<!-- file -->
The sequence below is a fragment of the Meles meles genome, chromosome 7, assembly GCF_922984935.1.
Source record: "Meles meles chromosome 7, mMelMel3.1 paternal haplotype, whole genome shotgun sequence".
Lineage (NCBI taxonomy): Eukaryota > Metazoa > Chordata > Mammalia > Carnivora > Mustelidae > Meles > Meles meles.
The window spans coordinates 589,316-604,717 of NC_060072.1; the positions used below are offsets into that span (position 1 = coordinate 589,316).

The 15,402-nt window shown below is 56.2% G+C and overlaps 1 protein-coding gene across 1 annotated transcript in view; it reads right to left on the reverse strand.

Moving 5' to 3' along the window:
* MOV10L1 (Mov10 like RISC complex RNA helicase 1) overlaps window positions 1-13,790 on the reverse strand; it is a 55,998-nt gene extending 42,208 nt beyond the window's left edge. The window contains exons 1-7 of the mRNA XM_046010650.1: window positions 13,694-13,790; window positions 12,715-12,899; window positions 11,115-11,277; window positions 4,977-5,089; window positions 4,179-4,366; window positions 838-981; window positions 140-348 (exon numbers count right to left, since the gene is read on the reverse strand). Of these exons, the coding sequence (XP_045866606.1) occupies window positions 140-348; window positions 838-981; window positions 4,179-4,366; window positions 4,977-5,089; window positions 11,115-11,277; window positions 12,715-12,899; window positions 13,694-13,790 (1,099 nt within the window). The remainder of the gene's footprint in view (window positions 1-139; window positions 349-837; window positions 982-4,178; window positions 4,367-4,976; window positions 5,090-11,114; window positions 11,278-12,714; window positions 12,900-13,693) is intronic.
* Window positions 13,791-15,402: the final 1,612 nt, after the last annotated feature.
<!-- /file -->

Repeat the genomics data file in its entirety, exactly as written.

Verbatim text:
The sequence below is a fragment of the Meles meles genome, chromosome 7, assembly GCF_922984935.1.
Source record: "Meles meles chromosome 7, mMelMel3.1 paternal haplotype, whole genome shotgun sequence".
Lineage (NCBI taxonomy): Eukaryota > Metazoa > Chordata > Mammalia > Carnivora > Mustelidae > Meles > Meles meles.
The window spans coordinates 589,316-604,717 of NC_060072.1; the positions used below are offsets into that span (position 1 = coordinate 589,316).

The 15,402-nt window shown below is 56.2% G+C and overlaps 1 protein-coding gene across 1 annotated transcript in view; it reads right to left on the reverse strand.

Moving 5' to 3' along the window:
* MOV10L1 (Mov10 like RISC complex RNA helicase 1) overlaps window positions 1-13,790 on the reverse strand; it is a 55,998-nt gene extending 42,208 nt beyond the window's left edge. The window contains exons 1-7 of the mRNA XM_046010650.1: window positions 13,694-13,790; window positions 12,715-12,899; window positions 11,115-11,277; window positions 4,977-5,089; window positions 4,179-4,366; window positions 838-981; window positions 140-348 (exon numbers count right to left, since the gene is read on the reverse strand). Of these exons, the coding sequence (XP_045866606.1) occupies window positions 140-348; window positions 838-981; window positions 4,179-4,366; window positions 4,977-5,089; window positions 11,115-11,277; window positions 12,715-12,899; window positions 13,694-13,790 (1,099 nt within the window). The remainder of the gene's footprint in view (window positions 1-139; window positions 349-837; window positions 982-4,178; window positions 4,367-4,976; window positions 5,090-11,114; window positions 11,278-12,714; window positions 12,900-13,693) is intronic.
* Window positions 13,791-15,402: the final 1,612 nt, after the last annotated feature.